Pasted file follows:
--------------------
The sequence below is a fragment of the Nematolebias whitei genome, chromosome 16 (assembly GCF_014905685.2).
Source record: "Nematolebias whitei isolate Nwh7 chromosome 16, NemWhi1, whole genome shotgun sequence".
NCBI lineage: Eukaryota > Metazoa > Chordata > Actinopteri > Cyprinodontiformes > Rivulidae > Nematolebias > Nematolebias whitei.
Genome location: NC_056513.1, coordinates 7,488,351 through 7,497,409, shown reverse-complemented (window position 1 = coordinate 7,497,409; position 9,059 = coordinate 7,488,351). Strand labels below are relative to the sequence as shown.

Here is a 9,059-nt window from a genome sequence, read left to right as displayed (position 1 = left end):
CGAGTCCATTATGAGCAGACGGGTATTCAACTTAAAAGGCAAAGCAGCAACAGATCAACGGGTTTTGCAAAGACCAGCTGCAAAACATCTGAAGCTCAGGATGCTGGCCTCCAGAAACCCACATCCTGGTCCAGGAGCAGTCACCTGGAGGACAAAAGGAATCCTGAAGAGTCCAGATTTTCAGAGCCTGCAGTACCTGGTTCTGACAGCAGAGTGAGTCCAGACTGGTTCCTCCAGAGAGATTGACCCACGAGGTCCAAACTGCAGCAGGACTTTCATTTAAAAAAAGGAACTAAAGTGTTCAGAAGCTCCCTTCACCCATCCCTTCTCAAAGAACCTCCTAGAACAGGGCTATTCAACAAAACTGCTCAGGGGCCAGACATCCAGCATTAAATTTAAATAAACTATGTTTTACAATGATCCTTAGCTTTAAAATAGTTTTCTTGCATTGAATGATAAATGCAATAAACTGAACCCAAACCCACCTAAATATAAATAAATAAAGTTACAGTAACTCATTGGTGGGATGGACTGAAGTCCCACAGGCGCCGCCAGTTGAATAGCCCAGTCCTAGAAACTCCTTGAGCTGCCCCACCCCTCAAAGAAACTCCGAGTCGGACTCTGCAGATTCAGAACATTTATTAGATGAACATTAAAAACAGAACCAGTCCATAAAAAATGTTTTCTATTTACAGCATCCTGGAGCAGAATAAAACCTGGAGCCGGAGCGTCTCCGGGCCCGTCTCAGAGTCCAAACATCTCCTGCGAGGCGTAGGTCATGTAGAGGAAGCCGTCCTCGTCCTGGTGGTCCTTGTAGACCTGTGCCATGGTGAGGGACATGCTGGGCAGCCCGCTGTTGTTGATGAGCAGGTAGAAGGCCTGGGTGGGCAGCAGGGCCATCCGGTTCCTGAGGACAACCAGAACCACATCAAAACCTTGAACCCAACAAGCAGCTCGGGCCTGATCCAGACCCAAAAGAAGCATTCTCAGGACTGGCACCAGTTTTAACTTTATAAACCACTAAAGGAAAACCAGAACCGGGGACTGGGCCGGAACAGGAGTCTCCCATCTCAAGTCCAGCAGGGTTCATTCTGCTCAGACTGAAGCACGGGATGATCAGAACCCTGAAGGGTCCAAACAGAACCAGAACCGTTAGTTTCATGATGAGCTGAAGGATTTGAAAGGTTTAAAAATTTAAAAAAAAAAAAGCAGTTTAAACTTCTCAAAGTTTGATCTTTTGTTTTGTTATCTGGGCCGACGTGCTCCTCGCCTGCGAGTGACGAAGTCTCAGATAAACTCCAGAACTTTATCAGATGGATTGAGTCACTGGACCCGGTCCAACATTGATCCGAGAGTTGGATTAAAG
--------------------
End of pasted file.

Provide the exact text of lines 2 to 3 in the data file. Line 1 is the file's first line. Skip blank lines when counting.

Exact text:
Source record: "Nematolebias whitei isolate Nwh7 chromosome 16, NemWhi1, whole genome shotgun sequence".
NCBI lineage: Eukaryota > Metazoa > Chordata > Actinopteri > Cyprinodontiformes > Rivulidae > Nematolebias > Nematolebias whitei.